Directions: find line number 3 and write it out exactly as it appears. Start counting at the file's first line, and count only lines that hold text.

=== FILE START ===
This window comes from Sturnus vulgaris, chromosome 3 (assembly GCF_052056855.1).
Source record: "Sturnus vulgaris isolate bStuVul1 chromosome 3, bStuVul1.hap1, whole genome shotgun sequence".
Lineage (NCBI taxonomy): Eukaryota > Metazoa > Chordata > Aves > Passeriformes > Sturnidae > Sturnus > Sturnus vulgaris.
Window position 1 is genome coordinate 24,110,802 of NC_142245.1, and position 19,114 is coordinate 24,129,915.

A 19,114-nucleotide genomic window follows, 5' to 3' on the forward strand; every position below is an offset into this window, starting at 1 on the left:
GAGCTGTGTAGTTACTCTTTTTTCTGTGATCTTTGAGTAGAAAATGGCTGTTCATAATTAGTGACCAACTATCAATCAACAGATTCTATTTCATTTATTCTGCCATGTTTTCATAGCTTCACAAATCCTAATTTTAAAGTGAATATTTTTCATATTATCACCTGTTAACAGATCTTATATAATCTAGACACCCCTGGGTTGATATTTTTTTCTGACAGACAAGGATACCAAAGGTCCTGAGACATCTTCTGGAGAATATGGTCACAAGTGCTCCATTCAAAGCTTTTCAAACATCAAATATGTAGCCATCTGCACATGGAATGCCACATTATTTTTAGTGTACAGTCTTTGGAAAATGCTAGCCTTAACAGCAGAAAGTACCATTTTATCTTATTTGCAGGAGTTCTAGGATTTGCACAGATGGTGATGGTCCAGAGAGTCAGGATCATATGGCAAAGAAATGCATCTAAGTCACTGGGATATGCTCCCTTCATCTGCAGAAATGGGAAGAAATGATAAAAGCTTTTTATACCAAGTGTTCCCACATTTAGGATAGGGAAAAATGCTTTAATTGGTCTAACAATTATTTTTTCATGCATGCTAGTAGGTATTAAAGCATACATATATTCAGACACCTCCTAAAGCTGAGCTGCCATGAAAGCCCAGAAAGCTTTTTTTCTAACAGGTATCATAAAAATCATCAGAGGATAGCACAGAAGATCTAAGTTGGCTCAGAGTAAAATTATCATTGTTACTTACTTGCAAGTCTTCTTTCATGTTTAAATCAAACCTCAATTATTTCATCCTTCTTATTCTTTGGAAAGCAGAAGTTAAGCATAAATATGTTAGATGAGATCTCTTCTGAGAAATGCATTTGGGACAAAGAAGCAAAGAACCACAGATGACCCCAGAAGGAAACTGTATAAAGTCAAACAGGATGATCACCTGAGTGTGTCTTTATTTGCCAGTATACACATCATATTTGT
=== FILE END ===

Lineage (NCBI taxonomy): Eukaryota > Metazoa > Chordata > Aves > Passeriformes > Sturnidae > Sturnus > Sturnus vulgaris.